Wednesday, September 9, 2015

Welcome!


Ahhh, summertime! School is over and your kids are sitting around with time on their hands! You’d like to keep them busy with some creative projects and want them to dabble in music but don’t know where to start? What should you do? Here are some tips and resources!

The most important thing you can do is expose your child to good music—a lot. And don’t just stick with one genre. Have fun exploring a variety of styles! Classical, sacred, country, pop music, folk music, and instrumental easy listening can all help wire your child’s brain for music. Whether you like Spotify, Pandora, YouTube or good ol’ fashioned CDs, make a conscious effort to have your children listen to music frequently!


(Are your kids still in love with Frozen? Get ‘em hooked on classical music with this awesome mix of “Let It Go” and Vivaldi’s “Winter” by the Totally Awesome Piano Guys!)

The best introductory instrument for a child is a piano or keyboard. Already have a piano but you think it needs some tuning or repair? My favorite tuners and technicians are Case Brothers of Spartanburg. Check them out!

Don’t have an instrument at all and have no room for a piano? Hop
over to Amazon and pick out a 61-key or 76-key keyboard. IMPORTANT: Make sure you get one with “Touch Sensitive” keys. That means the keys get louder when you press harder and is much more like a real piano. Keyboards without touch sensitivity are, like, a total waste of time. Forget it. Save your money and blow it Chick-fil-A, where PEACH MILKSHAKES ARE BAAAAAAAAAACK! Yahoo! Yippee!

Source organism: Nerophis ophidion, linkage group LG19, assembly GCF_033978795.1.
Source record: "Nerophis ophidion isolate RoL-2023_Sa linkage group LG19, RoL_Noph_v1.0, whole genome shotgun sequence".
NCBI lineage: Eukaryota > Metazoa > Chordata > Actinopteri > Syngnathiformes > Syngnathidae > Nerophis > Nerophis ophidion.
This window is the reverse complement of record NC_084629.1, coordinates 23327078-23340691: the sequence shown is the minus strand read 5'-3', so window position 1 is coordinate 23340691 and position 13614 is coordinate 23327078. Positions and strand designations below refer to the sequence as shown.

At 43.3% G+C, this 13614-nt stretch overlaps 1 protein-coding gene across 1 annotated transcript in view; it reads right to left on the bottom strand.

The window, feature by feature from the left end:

Are you kinda musical and think you could help a child get started but don’t know how to guide them? There are two great books I recommend. This book is terrific for youngsters ages 7 and under. It is very self-explanatory and has very easy note patterns and songs, plus fun games and worksheets. You can easily get a child started!


This book is a great tool for students ages 8 and up. Again, it’s pretty straightforward and you can help your child explore it. It's a good refresher for you as an adult as well! There are companion theory and technique books in this series if you feel adventurous, but even just this book alone is a handy resource. 


You can also download some free printable flashcards and do flashcard games with your kids to help them learn the notes. There are a ton of other free note games online, so do some googling!

And, of course, if you're interested in formal lessons Heather and Raquelle do have space available! Drop Heather or Raquelle an e-mail and we'll be in touch!

Have a great summer!